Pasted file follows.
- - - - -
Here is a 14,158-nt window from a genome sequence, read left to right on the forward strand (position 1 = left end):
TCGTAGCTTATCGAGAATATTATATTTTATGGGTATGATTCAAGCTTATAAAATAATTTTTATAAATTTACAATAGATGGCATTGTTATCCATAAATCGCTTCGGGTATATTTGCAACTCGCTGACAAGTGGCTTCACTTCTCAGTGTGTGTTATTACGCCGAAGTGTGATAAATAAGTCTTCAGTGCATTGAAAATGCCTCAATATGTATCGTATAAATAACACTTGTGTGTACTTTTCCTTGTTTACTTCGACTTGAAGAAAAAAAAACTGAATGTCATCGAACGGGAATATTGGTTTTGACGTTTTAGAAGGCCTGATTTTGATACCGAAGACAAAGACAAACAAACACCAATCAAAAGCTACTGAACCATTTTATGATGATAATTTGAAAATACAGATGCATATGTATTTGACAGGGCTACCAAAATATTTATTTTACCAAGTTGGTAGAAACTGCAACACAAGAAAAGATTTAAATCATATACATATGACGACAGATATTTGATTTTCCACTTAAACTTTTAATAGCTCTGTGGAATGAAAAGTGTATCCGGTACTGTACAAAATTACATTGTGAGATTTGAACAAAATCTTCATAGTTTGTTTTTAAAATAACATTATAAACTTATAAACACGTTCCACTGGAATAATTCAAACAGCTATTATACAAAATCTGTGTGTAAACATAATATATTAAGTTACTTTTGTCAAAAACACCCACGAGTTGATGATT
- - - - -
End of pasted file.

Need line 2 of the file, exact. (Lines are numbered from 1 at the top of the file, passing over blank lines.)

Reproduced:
TCGTAGCTTATCGAGAATATTATATTTTATGGGTATGATTCAAGCTTATAAAATAATTTTTATAAATTTACAATAGATGGCATTGTTATCCATAAATCGCTTCGGGTATATTTGCAACTCGCTGACAAGTGGCTTCACTTCTCAGTGTGTGTTATTACGCCGAAGTGTGATAAATAAGTCTTCAGTGCATTGAAAATGCCTCAATATGTATCGTATAAATAACACTTGTGTGTACTTTTCCTTGTTTACTTCGACTTGAAGAAAAAAAAACTGAATGTCATCGAACGGGAATATTGGTTTTGACGTTTTAGAAGGCCTGATTTTGATACCGAAGACAAAGACAAACAAACACCAATCAAAAGCTACTGAACCATTTTATGATGATAATTTGAAAATACAGATGCATATGTATTTGACAGGGCTACCAAAATATTTATTTTACCAAGTTGGTAGAAACTGCAACACAAGAAAAGATTTAAATCATATACATATGACGACAGATATTTGATTTTCCACTTAAACTTTTAATAGCTCTGTGGAATGAAAAGTGTATCCGGTACTGTACAAAATTACATTGTGAGATTTGAACAAAATCTTCATAGTTTGTTTTTAAAATAACATTATAAACTTATAAACACGTTCCACTGGAATAATTCAAACAGCTATTATACAAAATCTGTGTGTAAACATAATATATTAAGTTACTTTTGTCAAAAACACCCACGAGTTGATGATT